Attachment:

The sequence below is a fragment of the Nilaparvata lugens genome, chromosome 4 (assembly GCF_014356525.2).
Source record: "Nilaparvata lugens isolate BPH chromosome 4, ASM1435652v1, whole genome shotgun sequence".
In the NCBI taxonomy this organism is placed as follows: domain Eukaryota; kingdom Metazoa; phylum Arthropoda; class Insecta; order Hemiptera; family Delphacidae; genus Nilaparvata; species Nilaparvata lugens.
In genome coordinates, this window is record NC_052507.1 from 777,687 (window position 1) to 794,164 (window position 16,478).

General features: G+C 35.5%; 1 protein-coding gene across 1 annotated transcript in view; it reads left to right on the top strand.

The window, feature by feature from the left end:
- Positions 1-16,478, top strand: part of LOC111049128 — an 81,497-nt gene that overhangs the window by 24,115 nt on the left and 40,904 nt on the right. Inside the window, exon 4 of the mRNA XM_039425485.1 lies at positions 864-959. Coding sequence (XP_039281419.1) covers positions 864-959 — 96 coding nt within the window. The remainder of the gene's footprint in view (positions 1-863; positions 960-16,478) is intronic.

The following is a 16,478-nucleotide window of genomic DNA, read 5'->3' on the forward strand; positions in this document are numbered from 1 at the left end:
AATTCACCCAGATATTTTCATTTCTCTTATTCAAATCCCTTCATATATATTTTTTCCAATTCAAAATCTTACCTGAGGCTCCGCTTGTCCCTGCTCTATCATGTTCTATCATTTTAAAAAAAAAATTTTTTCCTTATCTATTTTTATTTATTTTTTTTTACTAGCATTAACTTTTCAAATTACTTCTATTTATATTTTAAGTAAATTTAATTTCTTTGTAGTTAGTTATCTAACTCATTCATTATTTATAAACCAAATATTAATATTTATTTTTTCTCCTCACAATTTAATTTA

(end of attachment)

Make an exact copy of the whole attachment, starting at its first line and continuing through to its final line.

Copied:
The sequence below is a fragment of the Nilaparvata lugens genome, chromosome 4 (assembly GCF_014356525.2).
Source record: "Nilaparvata lugens isolate BPH chromosome 4, ASM1435652v1, whole genome shotgun sequence".
In the NCBI taxonomy this organism is placed as follows: domain Eukaryota; kingdom Metazoa; phylum Arthropoda; class Insecta; order Hemiptera; family Delphacidae; genus Nilaparvata; species Nilaparvata lugens.
In genome coordinates, this window is record NC_052507.1 from 777,687 (window position 1) to 794,164 (window position 16,478).

General features: G+C 35.5%; 1 protein-coding gene across 1 annotated transcript in view; it reads left to right on the top strand.

The window, feature by feature from the left end:
- Positions 1-16,478, top strand: part of LOC111049128 — an 81,497-nt gene that overhangs the window by 24,115 nt on the left and 40,904 nt on the right. Inside the window, exon 4 of the mRNA XM_039425485.1 lies at positions 864-959. Coding sequence (XP_039281419.1) covers positions 864-959 — 96 coding nt within the window. The remainder of the gene's footprint in view (positions 1-863; positions 960-16,478) is intronic.

The following is a 16,478-nucleotide window of genomic DNA, read 5'->3' on the forward strand; positions in this document are numbered from 1 at the left end:
AATTCACCCAGATATTTTCATTTCTCTTATTCAAATCCCTTCATATATATTTTTTCCAATTCAAAATCTTACCTGAGGCTCCGCTTGTCCCTGCTCTATCATGTTCTATCATTTTAAAAAAAAAATTTTTTCCTTATCTATTTTTATTTATTTTTTTTTACTAGCATTAACTTTTCAAATTACTTCTATTTATATTTTAAGTAAATTTAATTTCTTTGTAGTTAGTTATCTAACTCATTCATTATTTATAAACCAAATATTAATATTTATTTTTTCTCCTCACAATTTAATTTA